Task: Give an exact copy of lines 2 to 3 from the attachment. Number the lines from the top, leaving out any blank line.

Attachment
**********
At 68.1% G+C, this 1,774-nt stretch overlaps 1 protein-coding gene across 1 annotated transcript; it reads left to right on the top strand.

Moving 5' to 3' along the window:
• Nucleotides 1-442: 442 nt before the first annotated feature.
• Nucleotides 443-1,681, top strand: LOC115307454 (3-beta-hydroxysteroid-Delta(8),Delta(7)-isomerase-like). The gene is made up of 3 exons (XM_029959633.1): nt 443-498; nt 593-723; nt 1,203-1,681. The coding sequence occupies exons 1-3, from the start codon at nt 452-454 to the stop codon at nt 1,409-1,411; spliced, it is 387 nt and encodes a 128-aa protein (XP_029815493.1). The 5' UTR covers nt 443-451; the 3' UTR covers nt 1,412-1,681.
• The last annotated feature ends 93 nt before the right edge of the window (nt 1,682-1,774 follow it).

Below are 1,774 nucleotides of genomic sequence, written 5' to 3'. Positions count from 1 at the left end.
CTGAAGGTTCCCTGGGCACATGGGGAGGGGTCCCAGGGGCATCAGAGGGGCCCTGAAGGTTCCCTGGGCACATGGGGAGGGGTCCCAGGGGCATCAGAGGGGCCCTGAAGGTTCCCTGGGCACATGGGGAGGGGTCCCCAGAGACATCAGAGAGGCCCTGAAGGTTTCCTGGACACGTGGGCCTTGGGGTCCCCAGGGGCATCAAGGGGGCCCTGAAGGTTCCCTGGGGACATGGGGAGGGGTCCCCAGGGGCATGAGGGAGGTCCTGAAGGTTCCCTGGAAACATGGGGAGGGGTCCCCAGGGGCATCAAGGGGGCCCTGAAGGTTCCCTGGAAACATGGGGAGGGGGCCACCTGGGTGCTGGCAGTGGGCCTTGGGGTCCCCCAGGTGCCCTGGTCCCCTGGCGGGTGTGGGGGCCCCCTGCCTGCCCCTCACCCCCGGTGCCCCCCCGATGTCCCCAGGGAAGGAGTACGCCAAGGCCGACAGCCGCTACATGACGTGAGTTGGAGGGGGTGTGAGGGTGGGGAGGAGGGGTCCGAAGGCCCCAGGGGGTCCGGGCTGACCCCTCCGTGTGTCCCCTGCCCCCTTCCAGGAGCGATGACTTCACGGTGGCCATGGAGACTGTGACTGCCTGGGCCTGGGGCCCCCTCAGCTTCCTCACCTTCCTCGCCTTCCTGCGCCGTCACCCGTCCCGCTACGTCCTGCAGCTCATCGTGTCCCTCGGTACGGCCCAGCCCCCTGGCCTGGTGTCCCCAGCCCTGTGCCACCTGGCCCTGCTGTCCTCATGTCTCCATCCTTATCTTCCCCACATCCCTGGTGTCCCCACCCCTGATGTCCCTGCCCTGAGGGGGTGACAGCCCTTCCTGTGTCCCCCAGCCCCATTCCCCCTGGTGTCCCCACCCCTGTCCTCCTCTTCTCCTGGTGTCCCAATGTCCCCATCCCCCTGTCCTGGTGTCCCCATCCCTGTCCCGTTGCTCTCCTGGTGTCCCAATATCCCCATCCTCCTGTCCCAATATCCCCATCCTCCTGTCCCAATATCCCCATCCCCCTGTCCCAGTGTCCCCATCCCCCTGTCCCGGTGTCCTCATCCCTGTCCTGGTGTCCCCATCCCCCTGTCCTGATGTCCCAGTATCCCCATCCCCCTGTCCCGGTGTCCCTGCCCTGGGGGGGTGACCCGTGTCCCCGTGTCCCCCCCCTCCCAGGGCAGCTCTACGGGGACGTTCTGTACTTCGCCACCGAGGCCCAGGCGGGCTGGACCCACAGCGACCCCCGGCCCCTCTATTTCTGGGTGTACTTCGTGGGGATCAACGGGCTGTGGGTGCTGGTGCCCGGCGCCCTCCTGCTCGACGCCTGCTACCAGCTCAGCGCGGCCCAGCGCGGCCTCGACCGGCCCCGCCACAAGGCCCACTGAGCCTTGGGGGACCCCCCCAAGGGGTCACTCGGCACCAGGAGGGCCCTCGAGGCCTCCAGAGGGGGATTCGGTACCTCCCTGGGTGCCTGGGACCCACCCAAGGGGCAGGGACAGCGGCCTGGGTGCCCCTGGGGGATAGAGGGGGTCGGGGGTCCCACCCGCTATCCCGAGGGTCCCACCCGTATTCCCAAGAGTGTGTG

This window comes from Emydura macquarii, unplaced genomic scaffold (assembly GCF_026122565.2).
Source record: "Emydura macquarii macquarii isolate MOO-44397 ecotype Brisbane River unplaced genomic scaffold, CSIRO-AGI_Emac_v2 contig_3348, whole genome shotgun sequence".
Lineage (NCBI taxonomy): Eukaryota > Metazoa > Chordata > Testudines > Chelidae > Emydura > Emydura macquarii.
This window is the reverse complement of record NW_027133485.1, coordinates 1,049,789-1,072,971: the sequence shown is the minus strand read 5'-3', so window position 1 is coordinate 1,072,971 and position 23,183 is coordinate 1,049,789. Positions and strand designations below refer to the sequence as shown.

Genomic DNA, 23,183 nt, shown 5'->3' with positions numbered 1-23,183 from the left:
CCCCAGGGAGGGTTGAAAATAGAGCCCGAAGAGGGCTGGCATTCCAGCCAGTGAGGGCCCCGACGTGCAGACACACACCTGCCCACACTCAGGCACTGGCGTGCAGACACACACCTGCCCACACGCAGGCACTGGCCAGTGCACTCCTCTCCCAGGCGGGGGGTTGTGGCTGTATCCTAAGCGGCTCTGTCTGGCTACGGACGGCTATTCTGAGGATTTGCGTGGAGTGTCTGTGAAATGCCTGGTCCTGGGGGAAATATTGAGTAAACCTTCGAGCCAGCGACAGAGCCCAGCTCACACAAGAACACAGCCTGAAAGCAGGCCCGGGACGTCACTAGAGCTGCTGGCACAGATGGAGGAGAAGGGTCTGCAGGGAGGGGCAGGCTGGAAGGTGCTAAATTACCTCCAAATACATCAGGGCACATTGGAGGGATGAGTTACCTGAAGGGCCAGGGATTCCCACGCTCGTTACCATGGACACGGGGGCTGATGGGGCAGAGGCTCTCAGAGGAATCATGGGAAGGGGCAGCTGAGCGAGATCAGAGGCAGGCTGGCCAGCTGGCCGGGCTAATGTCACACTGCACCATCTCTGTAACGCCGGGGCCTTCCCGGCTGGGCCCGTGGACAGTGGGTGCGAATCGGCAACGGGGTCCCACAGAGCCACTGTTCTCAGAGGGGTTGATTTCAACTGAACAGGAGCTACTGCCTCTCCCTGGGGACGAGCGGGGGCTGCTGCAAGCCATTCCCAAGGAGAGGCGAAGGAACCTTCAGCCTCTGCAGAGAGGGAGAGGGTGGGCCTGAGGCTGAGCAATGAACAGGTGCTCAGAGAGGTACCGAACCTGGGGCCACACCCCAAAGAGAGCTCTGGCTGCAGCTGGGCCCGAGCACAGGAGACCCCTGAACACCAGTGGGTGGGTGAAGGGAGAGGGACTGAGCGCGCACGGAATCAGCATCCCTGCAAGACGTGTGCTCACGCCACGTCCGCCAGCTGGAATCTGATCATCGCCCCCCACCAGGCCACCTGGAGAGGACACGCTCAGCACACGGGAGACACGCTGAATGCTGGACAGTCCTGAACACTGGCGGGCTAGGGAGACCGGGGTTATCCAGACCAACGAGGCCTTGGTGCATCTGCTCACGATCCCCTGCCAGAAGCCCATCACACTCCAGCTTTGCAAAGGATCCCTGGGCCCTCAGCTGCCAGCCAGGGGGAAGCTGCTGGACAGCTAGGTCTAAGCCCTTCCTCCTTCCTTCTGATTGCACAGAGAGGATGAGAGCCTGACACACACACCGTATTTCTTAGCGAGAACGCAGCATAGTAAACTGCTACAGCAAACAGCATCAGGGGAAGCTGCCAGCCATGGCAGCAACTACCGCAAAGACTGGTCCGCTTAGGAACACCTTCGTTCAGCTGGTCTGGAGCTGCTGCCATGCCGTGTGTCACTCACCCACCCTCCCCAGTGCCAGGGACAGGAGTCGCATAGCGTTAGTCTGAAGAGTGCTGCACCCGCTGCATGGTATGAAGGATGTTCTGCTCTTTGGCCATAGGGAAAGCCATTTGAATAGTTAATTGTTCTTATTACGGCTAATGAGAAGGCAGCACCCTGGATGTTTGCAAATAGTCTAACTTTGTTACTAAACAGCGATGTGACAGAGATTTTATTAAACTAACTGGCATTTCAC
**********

Moving 5' to 3' along the window:
• Nucleotides 1-442: 442 nt before the first annotated feature.